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Chair of the Church Buildings Council contributes to debate at General Synod on the future of church buildings

25 November 2015

Tony Baldry, Oxford, 373 and Chair of the Church Buildings Council

I concur with everything said by Bishop John in his excellent speech and I will thus try not to repeat any of the points that have already been made.

Our purpose has to be to ensure that our church buildings are blessings and not burdens.

We want all our churches to thrive,

To ensure that church buildings can connect with the communities that they serve.

That we can celebrate their beauty, their history, their sense of place, continuity, and sense of the sacred.

But the challenges of caring and maintaining some 16,000 parish churches are many.

So, for example, a couple of weeks ago, I was visiting a church on the Northamptonshire/Leicestershire border to consider the future of a church of 600 sopranos – Soprano Pippistrelle Bats !

But what made me slightly weak-kneed was this magnificent, Grade One, Medieval, Listed Church – with some wonderful medieval stained glass and an organ that had come from the Palace of Whitehall in the time of King Charles the First – was served and was supported by a community of just ten houses. And, as a consequence of history, not least the medieval manorial system, there are significant numbers of Listed Church Buildings in Dioceses such as Truro, Exeter, Hereford, Norwich and elsewhere, with magnificent church buildings serving comparatively small communities.

The Bishop of London and I went and saw the Chancellor and requested money for church roofs.

We reminded the Chancellor that he had said of the previous Government that they had failed to repair the roof while the sun was shining, and that we had quite a lot of roofs that needed repairing and we hoped that the sun would shine on our request. We were extremely grateful when the Chancellor gave us £55 million for the Church Roof Fund.

The first tranche is helping repair and restore 372 church roofs, but I have a note from a Landmark Listed Church in the Diocese of Lincoln that had been awarded a grant, saying that they weren’t sure that they could proceed with the project because they are a community of just 70 people, i.e. that was the total number of the community, not the size of the congregation, and they were not confident that they could afford the annual costs of insurance.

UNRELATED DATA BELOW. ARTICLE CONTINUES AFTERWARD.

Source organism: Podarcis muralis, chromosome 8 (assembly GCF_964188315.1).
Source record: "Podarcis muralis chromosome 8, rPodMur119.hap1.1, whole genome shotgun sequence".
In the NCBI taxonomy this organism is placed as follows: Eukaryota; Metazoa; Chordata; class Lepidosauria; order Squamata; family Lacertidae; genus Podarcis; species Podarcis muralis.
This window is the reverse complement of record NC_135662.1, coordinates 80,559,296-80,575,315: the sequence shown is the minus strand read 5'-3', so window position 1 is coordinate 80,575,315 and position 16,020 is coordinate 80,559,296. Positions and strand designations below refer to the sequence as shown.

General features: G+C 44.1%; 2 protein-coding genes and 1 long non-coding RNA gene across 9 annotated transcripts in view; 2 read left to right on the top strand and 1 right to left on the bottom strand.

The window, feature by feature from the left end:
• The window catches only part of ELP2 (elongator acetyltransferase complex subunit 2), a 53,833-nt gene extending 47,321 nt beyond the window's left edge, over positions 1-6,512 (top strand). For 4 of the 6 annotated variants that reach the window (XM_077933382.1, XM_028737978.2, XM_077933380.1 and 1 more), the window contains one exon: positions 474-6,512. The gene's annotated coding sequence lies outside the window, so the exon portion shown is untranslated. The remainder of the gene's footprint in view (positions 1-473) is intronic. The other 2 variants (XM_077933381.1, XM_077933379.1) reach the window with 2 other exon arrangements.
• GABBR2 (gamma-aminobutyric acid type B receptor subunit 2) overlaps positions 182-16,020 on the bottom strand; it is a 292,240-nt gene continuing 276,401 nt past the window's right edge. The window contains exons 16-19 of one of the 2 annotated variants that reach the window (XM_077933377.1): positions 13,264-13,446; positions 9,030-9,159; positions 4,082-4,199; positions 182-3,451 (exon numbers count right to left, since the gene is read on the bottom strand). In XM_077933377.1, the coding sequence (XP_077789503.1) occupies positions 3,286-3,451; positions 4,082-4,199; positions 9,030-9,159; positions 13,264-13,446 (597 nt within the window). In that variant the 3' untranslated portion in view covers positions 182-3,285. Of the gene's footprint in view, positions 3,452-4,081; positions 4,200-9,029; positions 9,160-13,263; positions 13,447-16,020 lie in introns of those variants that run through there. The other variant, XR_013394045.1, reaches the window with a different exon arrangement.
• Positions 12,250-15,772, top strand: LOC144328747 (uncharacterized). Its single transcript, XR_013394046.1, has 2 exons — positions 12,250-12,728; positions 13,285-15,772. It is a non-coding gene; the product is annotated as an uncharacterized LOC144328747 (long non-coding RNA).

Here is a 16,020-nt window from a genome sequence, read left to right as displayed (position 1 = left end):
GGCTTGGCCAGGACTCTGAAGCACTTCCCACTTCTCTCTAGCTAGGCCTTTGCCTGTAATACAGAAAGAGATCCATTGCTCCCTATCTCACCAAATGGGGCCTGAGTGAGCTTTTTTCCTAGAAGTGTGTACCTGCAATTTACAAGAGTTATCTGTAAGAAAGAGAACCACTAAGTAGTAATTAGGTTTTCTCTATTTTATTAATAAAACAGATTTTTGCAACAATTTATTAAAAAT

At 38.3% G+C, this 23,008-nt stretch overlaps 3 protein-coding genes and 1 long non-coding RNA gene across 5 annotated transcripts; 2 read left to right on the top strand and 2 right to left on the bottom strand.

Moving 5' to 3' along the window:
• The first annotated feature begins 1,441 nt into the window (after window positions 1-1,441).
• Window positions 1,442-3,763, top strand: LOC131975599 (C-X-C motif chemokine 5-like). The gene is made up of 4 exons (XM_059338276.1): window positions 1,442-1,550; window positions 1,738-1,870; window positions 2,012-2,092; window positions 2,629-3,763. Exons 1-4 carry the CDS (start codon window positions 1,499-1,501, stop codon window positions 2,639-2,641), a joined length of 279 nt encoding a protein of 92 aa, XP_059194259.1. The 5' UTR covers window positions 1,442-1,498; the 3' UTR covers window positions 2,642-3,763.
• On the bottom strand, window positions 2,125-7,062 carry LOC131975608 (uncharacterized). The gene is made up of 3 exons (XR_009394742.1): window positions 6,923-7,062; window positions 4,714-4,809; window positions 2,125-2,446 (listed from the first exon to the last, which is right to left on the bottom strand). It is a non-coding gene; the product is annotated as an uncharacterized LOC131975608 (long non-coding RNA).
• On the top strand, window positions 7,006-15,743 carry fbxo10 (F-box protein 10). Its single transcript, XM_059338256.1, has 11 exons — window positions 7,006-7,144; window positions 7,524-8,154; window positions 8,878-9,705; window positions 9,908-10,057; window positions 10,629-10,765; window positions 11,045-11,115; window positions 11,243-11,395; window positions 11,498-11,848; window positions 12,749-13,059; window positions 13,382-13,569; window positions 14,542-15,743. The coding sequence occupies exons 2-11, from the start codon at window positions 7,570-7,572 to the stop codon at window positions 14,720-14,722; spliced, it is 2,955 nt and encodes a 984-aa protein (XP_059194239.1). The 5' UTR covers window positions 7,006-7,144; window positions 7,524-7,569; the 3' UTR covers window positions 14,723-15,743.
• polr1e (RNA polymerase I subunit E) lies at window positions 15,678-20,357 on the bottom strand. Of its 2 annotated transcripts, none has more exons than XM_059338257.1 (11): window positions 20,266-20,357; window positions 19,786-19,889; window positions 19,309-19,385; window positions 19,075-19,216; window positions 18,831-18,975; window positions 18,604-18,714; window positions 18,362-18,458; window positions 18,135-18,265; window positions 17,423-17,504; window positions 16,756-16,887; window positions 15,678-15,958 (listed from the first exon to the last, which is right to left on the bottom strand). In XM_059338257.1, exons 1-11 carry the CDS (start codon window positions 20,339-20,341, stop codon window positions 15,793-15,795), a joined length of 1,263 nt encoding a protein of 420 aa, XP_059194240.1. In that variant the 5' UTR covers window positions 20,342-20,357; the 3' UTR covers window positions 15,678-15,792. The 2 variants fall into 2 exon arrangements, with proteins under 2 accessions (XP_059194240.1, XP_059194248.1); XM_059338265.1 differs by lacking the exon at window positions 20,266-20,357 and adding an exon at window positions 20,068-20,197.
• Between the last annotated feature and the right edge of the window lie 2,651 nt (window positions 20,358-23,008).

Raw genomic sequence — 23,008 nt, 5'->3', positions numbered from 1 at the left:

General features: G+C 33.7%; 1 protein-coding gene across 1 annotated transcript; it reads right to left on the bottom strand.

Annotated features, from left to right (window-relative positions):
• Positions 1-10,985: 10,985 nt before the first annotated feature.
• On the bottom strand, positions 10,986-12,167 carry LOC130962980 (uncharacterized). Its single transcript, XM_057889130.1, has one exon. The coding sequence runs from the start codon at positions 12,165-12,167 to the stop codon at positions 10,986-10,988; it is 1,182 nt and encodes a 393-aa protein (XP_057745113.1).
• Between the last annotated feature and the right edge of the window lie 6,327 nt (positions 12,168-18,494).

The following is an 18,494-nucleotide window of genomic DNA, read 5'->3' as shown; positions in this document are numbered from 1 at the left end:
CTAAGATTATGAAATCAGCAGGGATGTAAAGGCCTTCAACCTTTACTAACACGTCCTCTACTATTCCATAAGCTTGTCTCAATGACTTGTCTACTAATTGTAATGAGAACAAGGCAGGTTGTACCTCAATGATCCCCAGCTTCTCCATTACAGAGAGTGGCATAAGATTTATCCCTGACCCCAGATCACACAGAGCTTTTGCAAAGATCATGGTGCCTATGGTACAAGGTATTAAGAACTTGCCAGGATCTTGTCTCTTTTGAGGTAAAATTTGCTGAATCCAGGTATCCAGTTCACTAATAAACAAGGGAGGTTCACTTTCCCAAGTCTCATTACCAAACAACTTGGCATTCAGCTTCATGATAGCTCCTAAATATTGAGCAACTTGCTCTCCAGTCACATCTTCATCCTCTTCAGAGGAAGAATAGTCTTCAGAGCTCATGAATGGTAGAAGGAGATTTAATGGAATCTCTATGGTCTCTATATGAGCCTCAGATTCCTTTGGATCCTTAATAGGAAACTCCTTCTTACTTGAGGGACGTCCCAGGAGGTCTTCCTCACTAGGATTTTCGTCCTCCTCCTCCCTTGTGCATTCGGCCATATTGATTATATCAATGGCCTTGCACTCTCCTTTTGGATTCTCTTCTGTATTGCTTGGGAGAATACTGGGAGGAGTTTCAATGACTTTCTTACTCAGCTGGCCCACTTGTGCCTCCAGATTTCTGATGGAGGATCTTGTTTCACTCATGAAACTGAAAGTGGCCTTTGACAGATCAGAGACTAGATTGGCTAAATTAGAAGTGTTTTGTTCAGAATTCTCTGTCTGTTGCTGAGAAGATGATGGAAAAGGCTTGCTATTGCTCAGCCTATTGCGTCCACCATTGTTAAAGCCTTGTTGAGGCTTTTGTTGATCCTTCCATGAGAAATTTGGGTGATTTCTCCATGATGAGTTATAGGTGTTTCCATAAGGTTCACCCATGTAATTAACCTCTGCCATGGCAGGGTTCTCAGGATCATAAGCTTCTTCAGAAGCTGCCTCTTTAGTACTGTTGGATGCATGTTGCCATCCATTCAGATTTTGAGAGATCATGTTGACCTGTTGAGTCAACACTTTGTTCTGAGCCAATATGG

For reasons of history, the majority of our church buildings are in rural areas, serving about a fifth of England’s population.

So the challenges are many, and there is no one single solution.

We need to find ways to make the maintenance of our church buildings viable, hence why we are discussing how we can widen the sharing of the burden – more Friends Groups – in some cases, passing on the responsibility of maintenance to Trusts, or making it easier for churches to rent out or lease out part of a building they no longer require, so sharing the building with other community uses.

Sometimes the solution may be Festival Churches, but can I reinforce the point made by Bishop John the idea of Festival Churches is to keep churches open – and to keep churches open for now and future generations. It is to draw together the local community on a number of times a year, in acts of worship, to ensure such churches are there, open for worship, but also, hopefully, to encourage the community to help raise the money needed to pay the essentials such as insurance and to clear the guttering and to maintain the basic fabric of the church.

And with all our church buildings we are seeking to try to ensure that our churches are open as much as possible to serve their communities in as many ways as possible.

As places of prayer, worship and contemplation, but also churches across the country, every day, provide a huge range of social enterprise and community services.

And in all of this, we have to find a sense of balance.

Between those who understandably want every piece of heritage, every ecclesiastical artefact, every church treasure maintained to the highest possible standards and who would canonise George Gilbert Scott, and on the other hand, those who equally understandably from their perspective, argue that the millions that we spend on maintaining church buildings could be better spent on the Church’s wider mission and that we could equally well, like Moses, worship God in tents.

The Church Buildings Council somehow has to help square the circle so that we have the capacity to simultaneously both support refugees and maintain rood screens.

In policy terms, it doesn’t make much sense having one part of the Church, i.e. the Church Buildings Council, responsible for churches that are open and another part of the Church, i.e. part of the Church Commissioners responsible for churches that are contemplating closure, closing or have closed. And it does seem sensible to have a single entity dealing with all church buildings.

It is, I think, important to stress that these proposals are all subject to consultation and I think everyone who is part of the Working Party very much hopes that as many people as possible will read our Report and contribute to the consultation.

Sir John Betjeman served on the Oxford Diocesan Advisory Committee for 32 years and Betjeman observed that

“ . . our churches are our history shown in wood and glass and iron and stone”.

And more prosaically, Betjeman observed:

“He ordered windows stained like red and crimson lake. Sing on with hymns uproarious ye humble and aloof, look up, and oh how glorious, he has restored the roof”.